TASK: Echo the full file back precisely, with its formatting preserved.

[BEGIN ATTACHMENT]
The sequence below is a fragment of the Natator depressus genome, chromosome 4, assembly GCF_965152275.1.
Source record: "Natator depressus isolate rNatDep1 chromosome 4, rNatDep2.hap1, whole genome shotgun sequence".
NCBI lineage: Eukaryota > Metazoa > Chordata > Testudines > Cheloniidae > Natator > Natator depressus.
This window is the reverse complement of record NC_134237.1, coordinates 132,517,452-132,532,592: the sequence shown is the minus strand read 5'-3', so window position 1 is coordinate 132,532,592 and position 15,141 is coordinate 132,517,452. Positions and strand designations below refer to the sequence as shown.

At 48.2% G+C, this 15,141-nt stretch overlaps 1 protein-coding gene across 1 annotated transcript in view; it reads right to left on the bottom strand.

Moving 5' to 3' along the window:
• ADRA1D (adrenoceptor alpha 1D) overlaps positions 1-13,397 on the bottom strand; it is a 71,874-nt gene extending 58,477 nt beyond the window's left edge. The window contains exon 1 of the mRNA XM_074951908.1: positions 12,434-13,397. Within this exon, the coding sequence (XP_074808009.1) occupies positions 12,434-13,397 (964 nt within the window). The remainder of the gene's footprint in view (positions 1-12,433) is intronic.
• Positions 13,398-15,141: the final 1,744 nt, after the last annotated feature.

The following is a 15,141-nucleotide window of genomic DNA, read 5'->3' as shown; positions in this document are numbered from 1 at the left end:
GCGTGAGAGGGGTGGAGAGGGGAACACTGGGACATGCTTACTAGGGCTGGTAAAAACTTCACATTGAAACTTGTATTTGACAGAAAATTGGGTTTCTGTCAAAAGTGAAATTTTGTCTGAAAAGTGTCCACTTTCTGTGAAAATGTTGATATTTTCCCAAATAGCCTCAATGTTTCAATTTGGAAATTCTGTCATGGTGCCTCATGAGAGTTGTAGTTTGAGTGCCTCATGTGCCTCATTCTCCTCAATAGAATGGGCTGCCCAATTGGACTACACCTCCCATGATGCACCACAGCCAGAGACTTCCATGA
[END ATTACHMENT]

The sequence below is a fragment of the Natator depressus genome, chromosome 4, assembly GCF_965152275.1.
Source record: "Natator depressus isolate rNatDep1 chromosome 4, rNatDep2.hap1, whole genome shotgun sequence".
NCBI lineage: Eukaryota > Metazoa > Chordata > Testudines > Cheloniidae > Natator > Natator depressus.
This window is the reverse complement of record NC_134237.1, coordinates 132,517,452-132,532,592: the sequence shown is the minus strand read 5'-3', so window position 1 is coordinate 132,532,592 and position 15,141 is coordinate 132,517,452. Positions and strand designations below refer to the sequence as shown.

At 48.2% G+C, this 15,141-nt stretch overlaps 1 protein-coding gene across 1 annotated transcript in view; it reads right to left on the bottom strand.

Moving 5' to 3' along the window:
• ADRA1D (adrenoceptor alpha 1D) overlaps positions 1-13,397 on the bottom strand; it is a 71,874-nt gene extending 58,477 nt beyond the window's left edge. The window contains exon 1 of the mRNA XM_074951908.1: positions 12,434-13,397. Within this exon, the coding sequence (XP_074808009.1) occupies positions 12,434-13,397 (964 nt within the window). The remainder of the gene's footprint in view (positions 1-12,433) is intronic.
• Positions 13,398-15,141: the final 1,744 nt, after the last annotated feature.

The following is a 15,141-nucleotide window of genomic DNA, read 5'->3' as shown; positions in this document are numbered from 1 at the left end:
GCGTGAGAGGGGTGGAGAGGGGAACACTGGGACATGCTTACTAGGGCTGGTAAAAACTTCACATTGAAACTTGTATTTGACAGAAAATTGGGTTTCTGTCAAAAGTGAAATTTTGTCTGAAAAGTGTCCACTTTCTGTGAAAATGTTGATATTTTCCCAAATAGCCTCAATGTTTCAATTTGGAAATTCTGTCATGGTGCCTCATGAGAGTTGTAGTTTGAGTGCCTCATGTGCCTCATTCTCCTCAATAGAATGGGCTGCCCAATTGGACTACACCTCCCATGATGCACCACAGCCAGAGACTTCCATGA